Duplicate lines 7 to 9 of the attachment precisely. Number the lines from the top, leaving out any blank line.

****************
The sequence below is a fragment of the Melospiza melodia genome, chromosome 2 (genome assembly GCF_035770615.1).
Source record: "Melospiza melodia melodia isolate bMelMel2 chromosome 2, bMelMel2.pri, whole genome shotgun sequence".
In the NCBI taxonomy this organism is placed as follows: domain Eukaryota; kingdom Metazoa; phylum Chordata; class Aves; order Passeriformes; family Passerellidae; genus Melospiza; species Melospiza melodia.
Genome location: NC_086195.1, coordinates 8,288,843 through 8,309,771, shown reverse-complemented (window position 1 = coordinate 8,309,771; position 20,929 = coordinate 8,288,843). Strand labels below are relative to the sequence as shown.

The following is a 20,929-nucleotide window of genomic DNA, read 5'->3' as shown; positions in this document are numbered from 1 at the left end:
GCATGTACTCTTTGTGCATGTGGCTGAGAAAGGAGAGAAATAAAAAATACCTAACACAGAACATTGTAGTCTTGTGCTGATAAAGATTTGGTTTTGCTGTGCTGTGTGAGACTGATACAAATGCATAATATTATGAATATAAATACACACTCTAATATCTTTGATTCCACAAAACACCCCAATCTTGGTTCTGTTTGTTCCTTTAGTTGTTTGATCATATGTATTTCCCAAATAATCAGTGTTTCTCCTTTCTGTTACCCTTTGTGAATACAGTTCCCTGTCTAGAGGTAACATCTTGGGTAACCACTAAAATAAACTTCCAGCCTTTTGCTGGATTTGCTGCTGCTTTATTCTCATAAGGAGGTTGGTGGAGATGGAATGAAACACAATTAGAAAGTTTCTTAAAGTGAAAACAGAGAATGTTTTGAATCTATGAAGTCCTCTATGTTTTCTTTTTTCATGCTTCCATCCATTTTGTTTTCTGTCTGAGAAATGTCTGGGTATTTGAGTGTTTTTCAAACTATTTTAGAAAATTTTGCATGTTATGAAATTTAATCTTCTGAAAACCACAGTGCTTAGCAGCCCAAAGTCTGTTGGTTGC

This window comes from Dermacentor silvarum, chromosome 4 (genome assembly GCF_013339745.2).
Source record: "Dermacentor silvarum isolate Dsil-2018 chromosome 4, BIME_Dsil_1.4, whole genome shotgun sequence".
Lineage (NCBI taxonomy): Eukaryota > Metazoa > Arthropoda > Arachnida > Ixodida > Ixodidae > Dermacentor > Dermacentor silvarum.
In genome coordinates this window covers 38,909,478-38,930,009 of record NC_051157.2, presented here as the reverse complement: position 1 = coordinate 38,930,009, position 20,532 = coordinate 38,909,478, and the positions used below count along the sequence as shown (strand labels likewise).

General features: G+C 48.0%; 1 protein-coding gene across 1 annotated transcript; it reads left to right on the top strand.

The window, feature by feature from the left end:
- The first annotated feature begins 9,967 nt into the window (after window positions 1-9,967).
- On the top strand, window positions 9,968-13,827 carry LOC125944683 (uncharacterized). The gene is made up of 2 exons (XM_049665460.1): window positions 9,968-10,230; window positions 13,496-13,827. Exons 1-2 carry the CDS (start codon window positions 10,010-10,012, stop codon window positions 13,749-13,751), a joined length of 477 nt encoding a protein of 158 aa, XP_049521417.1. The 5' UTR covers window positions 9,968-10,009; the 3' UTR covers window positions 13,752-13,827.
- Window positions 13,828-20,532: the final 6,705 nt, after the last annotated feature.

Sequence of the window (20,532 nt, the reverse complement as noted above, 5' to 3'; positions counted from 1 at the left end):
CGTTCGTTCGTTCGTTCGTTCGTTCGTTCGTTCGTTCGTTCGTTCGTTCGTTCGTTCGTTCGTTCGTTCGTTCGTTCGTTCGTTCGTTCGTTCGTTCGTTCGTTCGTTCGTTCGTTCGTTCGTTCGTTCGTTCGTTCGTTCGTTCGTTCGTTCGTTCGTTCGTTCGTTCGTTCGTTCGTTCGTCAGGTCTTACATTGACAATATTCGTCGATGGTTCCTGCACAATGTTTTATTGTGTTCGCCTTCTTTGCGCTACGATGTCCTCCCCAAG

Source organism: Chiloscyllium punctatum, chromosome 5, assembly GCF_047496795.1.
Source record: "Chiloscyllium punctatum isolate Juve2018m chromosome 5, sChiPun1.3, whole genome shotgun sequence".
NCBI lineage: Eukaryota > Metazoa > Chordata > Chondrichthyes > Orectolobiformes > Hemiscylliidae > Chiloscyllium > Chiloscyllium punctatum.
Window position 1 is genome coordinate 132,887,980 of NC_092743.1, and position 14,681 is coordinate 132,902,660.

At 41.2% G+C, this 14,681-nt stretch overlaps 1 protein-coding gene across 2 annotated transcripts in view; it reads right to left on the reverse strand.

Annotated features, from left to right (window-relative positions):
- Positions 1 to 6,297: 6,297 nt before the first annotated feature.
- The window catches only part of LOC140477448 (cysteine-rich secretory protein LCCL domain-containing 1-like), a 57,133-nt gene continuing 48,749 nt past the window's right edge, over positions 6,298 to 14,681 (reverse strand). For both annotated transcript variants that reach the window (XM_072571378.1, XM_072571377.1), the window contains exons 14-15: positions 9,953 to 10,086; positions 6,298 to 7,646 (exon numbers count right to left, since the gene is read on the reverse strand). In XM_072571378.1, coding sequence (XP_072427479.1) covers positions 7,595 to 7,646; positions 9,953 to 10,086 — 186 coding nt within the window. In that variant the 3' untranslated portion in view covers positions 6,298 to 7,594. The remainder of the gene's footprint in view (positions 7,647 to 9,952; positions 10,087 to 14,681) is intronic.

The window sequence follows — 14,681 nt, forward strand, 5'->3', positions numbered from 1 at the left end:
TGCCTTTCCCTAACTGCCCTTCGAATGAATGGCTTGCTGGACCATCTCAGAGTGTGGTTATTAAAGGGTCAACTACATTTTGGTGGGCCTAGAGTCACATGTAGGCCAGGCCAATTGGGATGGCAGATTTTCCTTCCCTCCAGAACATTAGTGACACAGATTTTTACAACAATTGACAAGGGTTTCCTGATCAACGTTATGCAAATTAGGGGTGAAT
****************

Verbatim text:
This window comes from Dermacentor silvarum, chromosome 4 (genome assembly GCF_013339745.2).
Source record: "Dermacentor silvarum isolate Dsil-2018 chromosome 4, BIME_Dsil_1.4, whole genome shotgun sequence".
Lineage (NCBI taxonomy): Eukaryota > Metazoa > Arthropoda > Arachnida > Ixodida > Ixodidae > Dermacentor > Dermacentor silvarum.